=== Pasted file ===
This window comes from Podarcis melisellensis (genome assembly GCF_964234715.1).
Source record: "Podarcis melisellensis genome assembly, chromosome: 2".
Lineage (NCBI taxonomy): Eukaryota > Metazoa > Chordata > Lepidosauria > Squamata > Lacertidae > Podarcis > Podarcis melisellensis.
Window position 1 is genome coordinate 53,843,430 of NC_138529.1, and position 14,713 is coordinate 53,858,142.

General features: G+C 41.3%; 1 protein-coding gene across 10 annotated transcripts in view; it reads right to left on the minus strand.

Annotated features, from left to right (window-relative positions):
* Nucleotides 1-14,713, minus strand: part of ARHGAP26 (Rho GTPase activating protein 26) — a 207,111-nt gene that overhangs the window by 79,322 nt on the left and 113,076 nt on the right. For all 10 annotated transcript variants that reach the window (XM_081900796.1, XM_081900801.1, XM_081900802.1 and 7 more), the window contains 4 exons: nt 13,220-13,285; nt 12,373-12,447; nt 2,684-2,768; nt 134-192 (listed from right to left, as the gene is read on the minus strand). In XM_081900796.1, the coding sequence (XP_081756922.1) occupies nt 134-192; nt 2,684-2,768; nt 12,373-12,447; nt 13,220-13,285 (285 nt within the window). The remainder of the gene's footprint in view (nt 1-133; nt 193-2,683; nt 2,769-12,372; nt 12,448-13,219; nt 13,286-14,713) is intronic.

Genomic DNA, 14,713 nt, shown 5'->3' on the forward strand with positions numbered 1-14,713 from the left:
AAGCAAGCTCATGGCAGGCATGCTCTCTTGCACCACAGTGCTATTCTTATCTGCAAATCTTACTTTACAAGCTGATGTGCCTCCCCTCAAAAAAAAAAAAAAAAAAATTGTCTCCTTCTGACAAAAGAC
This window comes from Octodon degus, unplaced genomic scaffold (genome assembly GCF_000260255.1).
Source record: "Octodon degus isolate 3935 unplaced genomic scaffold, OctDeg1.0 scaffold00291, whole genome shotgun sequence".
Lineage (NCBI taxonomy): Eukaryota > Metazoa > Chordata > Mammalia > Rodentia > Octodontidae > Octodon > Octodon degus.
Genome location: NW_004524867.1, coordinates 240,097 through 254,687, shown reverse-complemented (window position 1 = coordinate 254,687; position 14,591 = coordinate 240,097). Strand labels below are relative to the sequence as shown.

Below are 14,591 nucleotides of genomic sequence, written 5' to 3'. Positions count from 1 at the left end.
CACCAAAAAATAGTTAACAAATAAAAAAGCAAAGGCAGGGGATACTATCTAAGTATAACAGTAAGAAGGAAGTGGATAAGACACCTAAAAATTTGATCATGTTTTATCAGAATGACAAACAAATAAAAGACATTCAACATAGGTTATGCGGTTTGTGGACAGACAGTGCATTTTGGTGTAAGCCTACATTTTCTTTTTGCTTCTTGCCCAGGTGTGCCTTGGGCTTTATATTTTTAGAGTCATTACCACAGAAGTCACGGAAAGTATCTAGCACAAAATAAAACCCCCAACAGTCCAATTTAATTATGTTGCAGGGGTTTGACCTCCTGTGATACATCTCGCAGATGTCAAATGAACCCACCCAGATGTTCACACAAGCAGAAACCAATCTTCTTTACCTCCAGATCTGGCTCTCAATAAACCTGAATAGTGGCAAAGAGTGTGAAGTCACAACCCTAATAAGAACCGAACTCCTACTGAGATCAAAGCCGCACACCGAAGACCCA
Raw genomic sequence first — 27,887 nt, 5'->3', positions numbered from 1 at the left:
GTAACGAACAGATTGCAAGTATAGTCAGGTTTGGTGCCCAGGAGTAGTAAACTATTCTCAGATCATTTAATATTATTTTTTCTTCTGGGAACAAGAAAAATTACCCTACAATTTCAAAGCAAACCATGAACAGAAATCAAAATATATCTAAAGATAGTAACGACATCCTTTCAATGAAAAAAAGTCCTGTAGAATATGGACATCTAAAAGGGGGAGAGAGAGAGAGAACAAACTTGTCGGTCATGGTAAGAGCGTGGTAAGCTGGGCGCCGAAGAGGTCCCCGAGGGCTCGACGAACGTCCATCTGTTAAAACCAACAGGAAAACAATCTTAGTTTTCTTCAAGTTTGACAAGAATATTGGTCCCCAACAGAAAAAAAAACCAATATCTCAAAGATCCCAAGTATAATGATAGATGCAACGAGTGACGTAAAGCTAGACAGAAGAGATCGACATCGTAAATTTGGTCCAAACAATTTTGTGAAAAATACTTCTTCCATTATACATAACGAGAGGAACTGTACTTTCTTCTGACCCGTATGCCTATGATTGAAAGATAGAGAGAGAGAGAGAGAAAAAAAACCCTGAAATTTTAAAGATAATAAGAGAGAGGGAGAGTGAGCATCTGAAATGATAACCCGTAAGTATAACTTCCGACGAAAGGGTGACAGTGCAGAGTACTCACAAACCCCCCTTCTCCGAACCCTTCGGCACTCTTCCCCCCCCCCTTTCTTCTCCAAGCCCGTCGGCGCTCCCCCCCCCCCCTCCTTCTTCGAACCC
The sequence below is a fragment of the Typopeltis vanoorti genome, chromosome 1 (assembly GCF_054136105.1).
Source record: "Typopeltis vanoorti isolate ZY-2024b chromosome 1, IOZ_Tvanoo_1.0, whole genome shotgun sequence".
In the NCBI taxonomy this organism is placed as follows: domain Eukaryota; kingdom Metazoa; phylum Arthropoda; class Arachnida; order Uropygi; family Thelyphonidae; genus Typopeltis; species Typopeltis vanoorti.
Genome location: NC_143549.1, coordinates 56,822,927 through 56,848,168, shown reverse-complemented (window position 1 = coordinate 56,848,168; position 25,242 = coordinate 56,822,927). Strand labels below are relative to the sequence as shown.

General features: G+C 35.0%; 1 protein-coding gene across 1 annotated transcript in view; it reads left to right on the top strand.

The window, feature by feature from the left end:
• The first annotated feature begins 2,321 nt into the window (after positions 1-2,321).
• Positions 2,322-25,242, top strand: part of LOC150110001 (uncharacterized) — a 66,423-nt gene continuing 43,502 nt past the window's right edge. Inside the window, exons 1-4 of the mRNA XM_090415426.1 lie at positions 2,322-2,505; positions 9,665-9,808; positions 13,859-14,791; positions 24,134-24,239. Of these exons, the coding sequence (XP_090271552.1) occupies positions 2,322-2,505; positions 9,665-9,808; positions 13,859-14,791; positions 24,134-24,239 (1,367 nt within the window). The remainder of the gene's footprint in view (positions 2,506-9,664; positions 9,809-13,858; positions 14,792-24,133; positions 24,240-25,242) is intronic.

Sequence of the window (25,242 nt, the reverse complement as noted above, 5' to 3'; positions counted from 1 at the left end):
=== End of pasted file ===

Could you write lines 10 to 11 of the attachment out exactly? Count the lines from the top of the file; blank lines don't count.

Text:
This window comes from Octodon degus, unplaced genomic scaffold (genome assembly GCF_000260255.1).
Source record: "Octodon degus isolate 3935 unplaced genomic scaffold, OctDeg1.0 scaffold00291, whole genome shotgun sequence".